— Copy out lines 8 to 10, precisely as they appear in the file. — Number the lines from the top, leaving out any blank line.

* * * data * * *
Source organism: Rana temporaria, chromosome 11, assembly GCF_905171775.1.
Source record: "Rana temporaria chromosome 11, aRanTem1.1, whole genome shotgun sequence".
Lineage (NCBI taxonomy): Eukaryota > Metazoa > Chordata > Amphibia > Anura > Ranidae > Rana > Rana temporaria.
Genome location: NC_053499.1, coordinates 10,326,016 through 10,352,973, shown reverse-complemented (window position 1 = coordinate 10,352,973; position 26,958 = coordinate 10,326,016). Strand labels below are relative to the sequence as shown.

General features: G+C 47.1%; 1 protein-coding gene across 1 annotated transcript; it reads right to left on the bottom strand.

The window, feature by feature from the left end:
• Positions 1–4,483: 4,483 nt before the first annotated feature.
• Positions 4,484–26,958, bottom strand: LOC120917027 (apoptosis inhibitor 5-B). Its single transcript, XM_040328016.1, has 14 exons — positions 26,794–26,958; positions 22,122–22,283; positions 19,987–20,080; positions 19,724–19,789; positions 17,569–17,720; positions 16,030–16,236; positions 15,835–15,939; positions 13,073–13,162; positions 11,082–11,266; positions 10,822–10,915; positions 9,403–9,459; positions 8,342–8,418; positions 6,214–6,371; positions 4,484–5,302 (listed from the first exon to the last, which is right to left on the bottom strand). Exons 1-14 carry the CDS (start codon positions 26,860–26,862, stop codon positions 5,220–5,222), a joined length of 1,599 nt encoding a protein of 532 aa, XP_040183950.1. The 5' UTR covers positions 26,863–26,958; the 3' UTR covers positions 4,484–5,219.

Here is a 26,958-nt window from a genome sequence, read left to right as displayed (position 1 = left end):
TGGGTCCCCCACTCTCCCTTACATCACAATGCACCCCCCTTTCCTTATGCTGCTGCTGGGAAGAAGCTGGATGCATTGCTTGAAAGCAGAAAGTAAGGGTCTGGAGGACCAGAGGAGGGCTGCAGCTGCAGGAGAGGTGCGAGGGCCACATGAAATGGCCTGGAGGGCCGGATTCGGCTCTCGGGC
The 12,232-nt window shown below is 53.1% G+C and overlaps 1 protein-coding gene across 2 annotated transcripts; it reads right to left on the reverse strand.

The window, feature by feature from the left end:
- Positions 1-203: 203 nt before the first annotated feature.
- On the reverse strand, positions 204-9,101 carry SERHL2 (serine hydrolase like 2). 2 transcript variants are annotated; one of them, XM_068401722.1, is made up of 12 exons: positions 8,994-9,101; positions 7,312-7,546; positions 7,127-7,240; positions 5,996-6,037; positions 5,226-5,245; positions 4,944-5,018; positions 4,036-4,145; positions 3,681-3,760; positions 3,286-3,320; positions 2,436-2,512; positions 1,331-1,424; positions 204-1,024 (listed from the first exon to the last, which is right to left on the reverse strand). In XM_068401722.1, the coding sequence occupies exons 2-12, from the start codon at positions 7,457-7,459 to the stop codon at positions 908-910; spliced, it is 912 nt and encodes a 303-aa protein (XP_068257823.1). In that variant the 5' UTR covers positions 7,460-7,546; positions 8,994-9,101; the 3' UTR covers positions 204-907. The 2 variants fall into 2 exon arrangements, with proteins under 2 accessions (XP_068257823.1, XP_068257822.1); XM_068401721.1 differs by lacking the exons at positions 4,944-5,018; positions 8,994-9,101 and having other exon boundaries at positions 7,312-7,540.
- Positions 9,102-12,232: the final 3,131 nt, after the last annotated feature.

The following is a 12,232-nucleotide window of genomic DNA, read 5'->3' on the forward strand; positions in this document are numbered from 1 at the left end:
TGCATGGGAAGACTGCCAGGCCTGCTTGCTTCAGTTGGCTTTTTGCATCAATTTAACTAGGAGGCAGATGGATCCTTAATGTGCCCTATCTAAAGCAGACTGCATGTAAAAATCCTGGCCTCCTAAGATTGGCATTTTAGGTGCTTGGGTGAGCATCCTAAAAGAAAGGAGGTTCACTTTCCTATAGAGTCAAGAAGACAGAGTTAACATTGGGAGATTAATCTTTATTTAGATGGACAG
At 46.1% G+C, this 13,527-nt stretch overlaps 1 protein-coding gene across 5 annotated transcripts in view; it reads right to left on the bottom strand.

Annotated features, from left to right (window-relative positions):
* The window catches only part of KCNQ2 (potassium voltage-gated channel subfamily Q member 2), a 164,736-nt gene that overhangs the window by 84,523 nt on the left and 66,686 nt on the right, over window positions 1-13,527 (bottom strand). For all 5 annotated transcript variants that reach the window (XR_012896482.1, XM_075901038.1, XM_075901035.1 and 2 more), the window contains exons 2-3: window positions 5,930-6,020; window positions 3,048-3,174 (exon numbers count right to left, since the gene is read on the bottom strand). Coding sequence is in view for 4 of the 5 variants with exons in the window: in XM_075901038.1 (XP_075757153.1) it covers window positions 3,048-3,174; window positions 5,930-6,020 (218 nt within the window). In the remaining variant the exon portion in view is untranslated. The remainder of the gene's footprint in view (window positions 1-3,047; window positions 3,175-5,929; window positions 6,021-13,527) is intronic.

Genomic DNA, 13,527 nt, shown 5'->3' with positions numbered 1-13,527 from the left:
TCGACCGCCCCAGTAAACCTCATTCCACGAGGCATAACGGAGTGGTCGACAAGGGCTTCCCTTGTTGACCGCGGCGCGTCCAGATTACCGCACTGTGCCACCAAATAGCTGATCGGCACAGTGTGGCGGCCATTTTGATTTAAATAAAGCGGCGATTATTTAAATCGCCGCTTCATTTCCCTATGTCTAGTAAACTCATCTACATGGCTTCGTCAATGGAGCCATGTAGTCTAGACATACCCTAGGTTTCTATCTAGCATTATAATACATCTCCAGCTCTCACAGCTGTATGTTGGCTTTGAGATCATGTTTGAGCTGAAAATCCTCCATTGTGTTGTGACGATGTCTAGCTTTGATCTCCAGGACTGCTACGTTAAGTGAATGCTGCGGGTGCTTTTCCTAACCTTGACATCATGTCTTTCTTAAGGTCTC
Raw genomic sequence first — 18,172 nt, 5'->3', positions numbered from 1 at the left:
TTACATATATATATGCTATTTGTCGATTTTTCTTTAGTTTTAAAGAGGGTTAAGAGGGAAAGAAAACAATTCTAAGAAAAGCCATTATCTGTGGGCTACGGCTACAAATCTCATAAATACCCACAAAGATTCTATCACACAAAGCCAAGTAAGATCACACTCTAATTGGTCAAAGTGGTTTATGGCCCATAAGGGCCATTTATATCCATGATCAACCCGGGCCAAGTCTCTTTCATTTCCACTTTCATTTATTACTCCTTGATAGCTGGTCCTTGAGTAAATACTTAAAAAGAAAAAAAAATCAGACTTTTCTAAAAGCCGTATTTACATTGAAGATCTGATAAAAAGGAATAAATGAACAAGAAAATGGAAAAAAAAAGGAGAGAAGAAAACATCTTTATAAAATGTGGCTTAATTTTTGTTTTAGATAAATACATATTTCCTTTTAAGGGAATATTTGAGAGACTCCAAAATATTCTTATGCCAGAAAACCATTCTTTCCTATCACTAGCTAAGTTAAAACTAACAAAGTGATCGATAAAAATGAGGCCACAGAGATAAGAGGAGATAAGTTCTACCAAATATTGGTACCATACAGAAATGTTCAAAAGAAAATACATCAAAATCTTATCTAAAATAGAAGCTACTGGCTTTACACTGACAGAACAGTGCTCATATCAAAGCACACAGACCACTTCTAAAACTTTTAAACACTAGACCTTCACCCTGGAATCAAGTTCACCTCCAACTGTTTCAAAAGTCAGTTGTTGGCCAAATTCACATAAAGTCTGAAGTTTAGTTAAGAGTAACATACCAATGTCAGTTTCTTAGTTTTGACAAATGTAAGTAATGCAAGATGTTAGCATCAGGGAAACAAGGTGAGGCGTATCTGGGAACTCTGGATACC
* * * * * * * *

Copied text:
• Positions 4,484–26,958, bottom strand: LOC120917027 (apoptosis inhibitor 5-B). Its single transcript, XM_040328016.1, has 14 exons — positions 26,794–26,958; positions 22,122–22,283; positions 19,987–20,080; positions 19,724–19,789; positions 17,569–17,720; positions 16,030–16,236; positions 15,835–15,939; positions 13,073–13,162; positions 11,082–11,266; positions 10,822–10,915; positions 9,403–9,459; positions 8,342–8,418; positions 6,214–6,371; positions 4,484–5,302 (listed from the first exon to the last, which is right to left on the bottom strand). Exons 1-14 carry the CDS (start codon positions 26,860–26,862, stop codon positions 5,220–5,222), a joined length of 1,599 nt encoding a protein of 532 aa, XP_040183950.1. The 5' UTR covers positions 26,863–26,958; the 3' UTR covers positions 4,484–5,219.

Here is a 26,958-nt window from a genome sequence, read left to right as displayed (position 1 = left end):
TGGGTCCCCCACTCTCCCTTACATCACAATGCACCCCCCTTTCCTTATGCTGCTGCTGGGAAGAAGCTGGATGCATTGCTTGAAAGCAGAAAGTAAGGGTCTGGAGGACCAGAGGAGGGCTGCAGCTGCAGGAGAGGTGCGAGGGCCACATGAAATGGCCTGGAGGGCCGGATTCGGCTCTCGGGC